I picked and and viewed each of the segments of the DVD teaching tool for the text, The Bible Unearthed: Archaeology's New Vision of Ancient Israel and the Origin of Its Sacred Texts - the DVD was entitled: The Bible Unearthed: The Making of A Religion. I often tease my students in class before I show a video that they have to be prepared for the fact that this video I'm about to show. "Every Bible video," I say, "contains boring Bible-man." I say this with some tongue-in-cheek with the students - because they know I do not want to be a boring Bible man as I teach - and I try not to do this. But, I am aware of the fact that we who are Ph.D's in some "dead" texts are not exactly cool! That being the case, I was delighted to watch this DVD set because it seemed to have a very good balance of scholars sitting in their offices waxing eloquent about biblical texts, while also showing good images of real archealogical sites that were under investigation - let by Israel Finkelstein and Neil Silberman. The images and camera angles that were used did not look antiquated (and they were not) and the presenters did not seem terribly scripted such that they came across as boring Bible men! (and, they were mostly men.) A teaching tool I will come back to review in more detail so that I can use for future teaching.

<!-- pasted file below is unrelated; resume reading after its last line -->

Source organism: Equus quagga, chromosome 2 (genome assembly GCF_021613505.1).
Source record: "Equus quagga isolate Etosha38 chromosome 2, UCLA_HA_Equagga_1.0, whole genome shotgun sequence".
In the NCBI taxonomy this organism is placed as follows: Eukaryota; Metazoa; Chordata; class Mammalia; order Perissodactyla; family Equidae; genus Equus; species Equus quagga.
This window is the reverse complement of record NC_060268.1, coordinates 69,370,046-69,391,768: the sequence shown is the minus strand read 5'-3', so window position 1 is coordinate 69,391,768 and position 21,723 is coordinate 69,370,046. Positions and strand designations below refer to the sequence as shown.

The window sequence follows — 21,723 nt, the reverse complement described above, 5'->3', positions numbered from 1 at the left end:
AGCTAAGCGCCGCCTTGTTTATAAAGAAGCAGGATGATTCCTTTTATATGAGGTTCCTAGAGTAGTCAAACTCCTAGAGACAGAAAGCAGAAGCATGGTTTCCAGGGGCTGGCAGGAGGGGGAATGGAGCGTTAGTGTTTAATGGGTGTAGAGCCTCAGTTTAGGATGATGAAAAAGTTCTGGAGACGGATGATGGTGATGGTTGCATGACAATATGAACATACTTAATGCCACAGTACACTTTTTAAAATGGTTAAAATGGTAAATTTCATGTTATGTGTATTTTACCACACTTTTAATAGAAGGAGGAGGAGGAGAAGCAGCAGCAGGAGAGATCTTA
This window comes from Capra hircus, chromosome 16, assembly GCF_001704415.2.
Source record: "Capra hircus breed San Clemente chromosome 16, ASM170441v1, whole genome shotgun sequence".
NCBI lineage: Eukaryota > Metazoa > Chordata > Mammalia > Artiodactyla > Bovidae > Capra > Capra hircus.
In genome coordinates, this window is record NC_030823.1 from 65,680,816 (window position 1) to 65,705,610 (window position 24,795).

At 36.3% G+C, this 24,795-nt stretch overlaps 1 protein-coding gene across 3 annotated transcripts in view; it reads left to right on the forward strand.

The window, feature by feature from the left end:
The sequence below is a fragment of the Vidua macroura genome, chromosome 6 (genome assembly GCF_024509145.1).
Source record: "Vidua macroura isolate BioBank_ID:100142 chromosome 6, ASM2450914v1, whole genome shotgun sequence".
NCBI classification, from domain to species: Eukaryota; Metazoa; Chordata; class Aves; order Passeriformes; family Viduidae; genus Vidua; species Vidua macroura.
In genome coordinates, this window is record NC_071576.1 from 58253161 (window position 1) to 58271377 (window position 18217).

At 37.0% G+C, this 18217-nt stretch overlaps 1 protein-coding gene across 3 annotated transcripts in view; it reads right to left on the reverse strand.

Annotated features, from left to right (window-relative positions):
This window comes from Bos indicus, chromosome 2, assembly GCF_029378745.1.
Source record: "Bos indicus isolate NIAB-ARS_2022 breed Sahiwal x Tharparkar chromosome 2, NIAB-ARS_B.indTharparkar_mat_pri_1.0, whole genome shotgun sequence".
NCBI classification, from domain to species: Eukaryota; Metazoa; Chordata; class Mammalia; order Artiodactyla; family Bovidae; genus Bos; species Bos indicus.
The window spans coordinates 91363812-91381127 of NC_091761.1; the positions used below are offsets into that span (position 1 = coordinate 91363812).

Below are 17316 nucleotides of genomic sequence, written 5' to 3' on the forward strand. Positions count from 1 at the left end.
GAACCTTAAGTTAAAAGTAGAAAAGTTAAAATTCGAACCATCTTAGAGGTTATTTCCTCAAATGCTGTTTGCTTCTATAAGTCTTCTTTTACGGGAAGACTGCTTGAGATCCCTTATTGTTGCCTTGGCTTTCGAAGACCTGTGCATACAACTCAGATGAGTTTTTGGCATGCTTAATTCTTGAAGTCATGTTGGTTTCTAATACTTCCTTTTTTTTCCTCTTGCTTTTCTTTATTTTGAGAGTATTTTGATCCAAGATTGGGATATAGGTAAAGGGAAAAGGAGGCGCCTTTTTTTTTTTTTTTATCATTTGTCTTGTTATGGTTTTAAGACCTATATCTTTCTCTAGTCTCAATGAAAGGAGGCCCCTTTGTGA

What a delight to have read Ellen F. Davis's text Scripture, Culture, and Agriculture: An Agrarian Reading of the Bible. While Davis journey is more mature than my own - both in terms of her ability and work as a scholar - and in her aged wisdom - this book felt "right at home with me" or I felt right at home with it - because in it David documents her own coming to awareness of agrarian issues that dominate the background culture of the Old Testament. Further, she cites directly and explicitly in several places the fact that her reading of the Bible has been shaped or configured afresh in the past decade (or slightly more) by the consistent and clear call of Wendell Berry. - While I do not think I have read everything that Berry has written - I am certain I have read much (and most) of what he has published. I fell in love with his essays and articles, and his poetry and fiction many years ago and soaked up his words. For reasons of personal stewardship and materialistic acquisition - I read many, many more library books than books that I have purchased for my own library. After having reading this text from the library, though, I am excited to know that my personal copy will be arriving in the mail soon (since I have ordered it) At some future date I will have opportunity to read again this excellent text - and I will no doubt duly "mark up" the copy that I will own and use it as a regular resource in teaching the ethics of stewardship - and Agrarianism - that Davis highlights as a central concern of the fundamental principles and social basis of life in the Old Testament. A great text.